It's a city we've both visited before and home to many friends. We'll meet with some of them to take tea, to party, to go on photographic walks and to try spotting leopards in a reserve on the outskirts (a 'first' for David).

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Khandela, Rajasthan (1 night)

A town to the north of Jaipur visited only by those 'in the know'.

The family of some distinguished Jaipuri friends own a castle here, now converted into a hotel, and this is where we'll spend the night. We're hoping to have time for some bird-watching here too.

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Bikaner, Rajasthan (2 nights)

A day's ride from Khandela, via the Tal Chhapar sanctuary with its herds of Blackbuck antelope, will bring us to this city amid the sands and scrub of the Thar Desert.

I last came here on Republic Day 2016 (Rats, vultures and camels!) and have vivid memories of missing the parades but making visits to a temple with thousands of rats scurrying underfoot, an animal carcass dump and a camel research station. I'm looking forward to introducing David to all these wonders of incredible India.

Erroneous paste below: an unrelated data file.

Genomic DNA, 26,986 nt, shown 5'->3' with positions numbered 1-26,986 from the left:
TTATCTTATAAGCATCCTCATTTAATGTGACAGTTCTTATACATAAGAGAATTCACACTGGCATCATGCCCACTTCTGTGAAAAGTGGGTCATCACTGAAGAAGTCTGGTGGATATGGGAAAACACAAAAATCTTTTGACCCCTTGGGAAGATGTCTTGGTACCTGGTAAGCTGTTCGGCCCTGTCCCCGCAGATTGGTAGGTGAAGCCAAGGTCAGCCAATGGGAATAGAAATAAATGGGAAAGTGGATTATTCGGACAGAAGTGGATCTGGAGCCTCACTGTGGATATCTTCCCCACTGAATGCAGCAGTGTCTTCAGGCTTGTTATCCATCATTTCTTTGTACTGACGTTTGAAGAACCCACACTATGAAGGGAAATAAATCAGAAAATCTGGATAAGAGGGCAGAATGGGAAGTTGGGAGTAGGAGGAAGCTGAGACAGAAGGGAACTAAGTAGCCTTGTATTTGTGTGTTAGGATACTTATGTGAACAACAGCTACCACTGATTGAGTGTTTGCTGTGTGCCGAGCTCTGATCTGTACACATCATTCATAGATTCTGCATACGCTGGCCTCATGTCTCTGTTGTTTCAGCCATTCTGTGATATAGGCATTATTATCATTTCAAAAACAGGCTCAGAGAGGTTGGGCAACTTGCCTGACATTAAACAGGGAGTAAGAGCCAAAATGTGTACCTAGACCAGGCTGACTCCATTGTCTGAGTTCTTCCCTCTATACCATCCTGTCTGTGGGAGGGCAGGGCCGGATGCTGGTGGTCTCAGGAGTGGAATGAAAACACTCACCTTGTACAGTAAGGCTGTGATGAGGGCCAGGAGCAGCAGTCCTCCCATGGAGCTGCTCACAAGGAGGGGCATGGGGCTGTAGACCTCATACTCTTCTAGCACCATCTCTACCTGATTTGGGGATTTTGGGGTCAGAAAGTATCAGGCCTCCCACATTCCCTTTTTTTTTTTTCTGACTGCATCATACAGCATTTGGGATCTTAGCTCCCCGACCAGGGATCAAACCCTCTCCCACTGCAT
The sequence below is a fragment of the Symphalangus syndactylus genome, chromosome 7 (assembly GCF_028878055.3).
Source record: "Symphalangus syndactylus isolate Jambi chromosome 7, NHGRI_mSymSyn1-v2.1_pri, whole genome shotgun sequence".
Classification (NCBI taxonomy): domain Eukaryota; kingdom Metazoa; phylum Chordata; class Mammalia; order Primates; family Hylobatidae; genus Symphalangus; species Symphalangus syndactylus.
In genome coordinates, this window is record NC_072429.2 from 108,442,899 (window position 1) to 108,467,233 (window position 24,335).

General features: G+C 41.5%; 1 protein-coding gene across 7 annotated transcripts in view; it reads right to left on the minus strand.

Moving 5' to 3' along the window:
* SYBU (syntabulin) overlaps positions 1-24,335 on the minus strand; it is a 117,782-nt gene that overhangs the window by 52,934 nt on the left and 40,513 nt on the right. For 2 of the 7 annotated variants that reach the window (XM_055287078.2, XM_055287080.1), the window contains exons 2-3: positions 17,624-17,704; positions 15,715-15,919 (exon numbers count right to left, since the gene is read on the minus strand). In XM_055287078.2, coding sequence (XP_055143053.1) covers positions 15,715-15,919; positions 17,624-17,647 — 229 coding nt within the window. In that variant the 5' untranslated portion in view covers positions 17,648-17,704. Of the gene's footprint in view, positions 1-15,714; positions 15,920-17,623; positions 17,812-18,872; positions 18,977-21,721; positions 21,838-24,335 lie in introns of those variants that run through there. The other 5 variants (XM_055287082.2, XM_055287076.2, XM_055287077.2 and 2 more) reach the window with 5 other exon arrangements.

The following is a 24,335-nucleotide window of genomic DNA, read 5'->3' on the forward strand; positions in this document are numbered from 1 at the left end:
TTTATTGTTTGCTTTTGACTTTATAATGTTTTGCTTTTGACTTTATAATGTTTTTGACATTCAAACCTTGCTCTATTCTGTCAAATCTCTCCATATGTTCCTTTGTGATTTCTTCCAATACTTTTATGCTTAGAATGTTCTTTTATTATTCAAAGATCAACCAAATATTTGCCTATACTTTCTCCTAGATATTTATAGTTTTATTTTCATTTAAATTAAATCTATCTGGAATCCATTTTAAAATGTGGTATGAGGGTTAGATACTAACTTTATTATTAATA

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Khichan, Rajasthan (1 night)

My blogs of previous visits to this amazing place (The eighth Wonder of the World perhaps? and The face of Success) made David so jealous that I simply have to show him its huge flocks of migratory Demoiselle Cranes at sunset and sunrise.

I'm just as excited to be returning!
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Jaisalmer, Rajasthan (3 nights)

Another of those places that's in my blood, with a desert climate that my health thanks me for every time.

Its honey-coloured hilltop fort is unique and its proximity to the Desert National Park gives us an opportunity to spot critically-endangered Great Indian Bustards (which I did in 2017 - Once more into the Thar - and hope to do again this year!).

We'll also visit the brilliant Sunflower Learning Centre, which is supported by the hotel at which we'll be staying.
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Jaipur, Rajasthan (2 nights)
A return visit to this chaotic city, travelling by air from Jaisalmer rather than by 12-hour overnight train. The airport at Jaisalmer was built in 2012 and mothballed until October 2017, by which time some of its equipment had deteriorated or been stolen! SpiceJet has resurrected the ghost airport and will carry us in one of its little Bombardier Dash 8 turboprops to Jaipur in under 90 minutes.

We'll spend our last day meeting friends, exploring the Pink City, bird-watching or taking another trip into the Jhalana forest.

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That's it in a nutshell. It promises to be a very active month.

I hope to have time to inject life into a few blogs along the way!

Posted by Keep Smiling 04:04 Archived in India Tagged india ganges

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I've been neglecting your excellent blogs (and those of several other friends) in my efforts to catch up with my own, but I hope to follow you along part at least of this route ;)

by ToonSarah